Notice that Gehazi has a white tinge to his skin, which is the leprosy he was infected with, when he tried to lie & hide silver & clothing given to him through deception from Naaman, the Aramean army commandeer (see 2 Kings chp 5).

I have used the same colour for the stone buildings as the upper walls of the city of Jericho from Joshua 06 – Fall of Jericho – Scene 03 – Circling Jericho.

The small green plant on the foreground sandy outcrop (and beneath the feet of the foreground figures) is Anastatica hierochuntica (aka the Rose of Jericho, Resurrection plant). This remarkable plant can survive for a very long time in a completely desiccated (apparently dead) state. The true rose of Jericho (Anastatica hierochuntica) is native to western Asia and is the only species of the genus Anastatica of the mustard family (Brassicaceae). The small gray plant curls its branches and seedpods inward in the dry season, forming a ball that opens only when moistened. It can survive for years in that form, though it is sometimes uprooted and blown by the wind like a tumbleweed. If still rooted when moistened, it spreads into a green plant up to 1 foot (30 cm) wide and bears minute white flowers, with yellow centres.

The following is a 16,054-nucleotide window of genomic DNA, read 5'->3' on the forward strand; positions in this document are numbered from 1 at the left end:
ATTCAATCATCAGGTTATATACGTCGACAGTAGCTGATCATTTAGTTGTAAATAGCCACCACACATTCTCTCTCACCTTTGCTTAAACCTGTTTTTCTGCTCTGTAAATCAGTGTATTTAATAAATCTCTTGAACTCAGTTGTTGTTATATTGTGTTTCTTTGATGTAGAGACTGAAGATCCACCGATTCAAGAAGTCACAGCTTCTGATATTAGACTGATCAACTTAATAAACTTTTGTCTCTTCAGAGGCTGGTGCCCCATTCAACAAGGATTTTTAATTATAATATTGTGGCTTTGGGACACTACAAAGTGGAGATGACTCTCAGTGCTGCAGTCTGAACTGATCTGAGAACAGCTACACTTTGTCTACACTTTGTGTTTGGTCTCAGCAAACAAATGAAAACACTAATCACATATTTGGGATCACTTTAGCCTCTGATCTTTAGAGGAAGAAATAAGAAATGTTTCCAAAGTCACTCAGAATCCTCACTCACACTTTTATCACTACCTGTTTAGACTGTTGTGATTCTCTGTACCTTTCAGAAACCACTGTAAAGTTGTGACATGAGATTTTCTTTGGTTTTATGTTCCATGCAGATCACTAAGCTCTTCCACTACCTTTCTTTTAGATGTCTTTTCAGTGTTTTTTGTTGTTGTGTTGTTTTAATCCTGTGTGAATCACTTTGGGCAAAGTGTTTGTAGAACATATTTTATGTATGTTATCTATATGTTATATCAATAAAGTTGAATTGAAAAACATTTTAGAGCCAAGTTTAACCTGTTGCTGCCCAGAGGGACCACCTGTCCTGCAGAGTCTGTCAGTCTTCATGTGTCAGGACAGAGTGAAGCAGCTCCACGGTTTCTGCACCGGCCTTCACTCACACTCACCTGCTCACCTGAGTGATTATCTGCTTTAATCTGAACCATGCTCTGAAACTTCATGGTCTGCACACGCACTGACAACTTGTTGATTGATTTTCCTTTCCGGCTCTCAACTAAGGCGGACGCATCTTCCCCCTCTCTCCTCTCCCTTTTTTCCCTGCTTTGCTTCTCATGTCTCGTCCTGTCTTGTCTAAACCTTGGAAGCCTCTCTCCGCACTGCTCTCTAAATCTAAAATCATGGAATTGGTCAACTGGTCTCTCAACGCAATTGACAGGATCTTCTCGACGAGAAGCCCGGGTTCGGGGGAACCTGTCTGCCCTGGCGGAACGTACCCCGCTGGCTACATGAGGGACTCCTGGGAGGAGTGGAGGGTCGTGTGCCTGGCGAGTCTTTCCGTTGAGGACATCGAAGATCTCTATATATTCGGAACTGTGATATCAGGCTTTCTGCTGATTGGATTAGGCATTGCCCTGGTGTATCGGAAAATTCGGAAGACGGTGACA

The Blue Letter Bible translates the term into “The sons of the prophets”.

What was the company of the propehts?
There appear to have been several groups of men who could broadly be referred to as the company of the prophets. The “Got Questions” website has a good article about these men (see below). It seems that a prophet such as Elijah or Elisha attracted a group of youths to themselves who wished to learn from them & perhaps receive a measure of the prophets divinely inspired abilities. I imagine that the particular group mentioned in 2 Kings chp 6 above were either those based in Bethel, or else in Jericho (which are mentioned in the Bible (see 2 Kings 2), although they could have been based in Samaria.

“The Old Testament mentions a school of prophets in 1 Samuel 19:18–24 and in 2 Kings 2 and 4:38–44 (some translations say “company of prophets” or “sons of the prophets”). Also, the prophet Amos possibly mentions a prophetic school in stating his credentials (or lack thereof) to Amaziah the priest: “I was neither a prophet nor the son of a prophet” (Amos 7:14).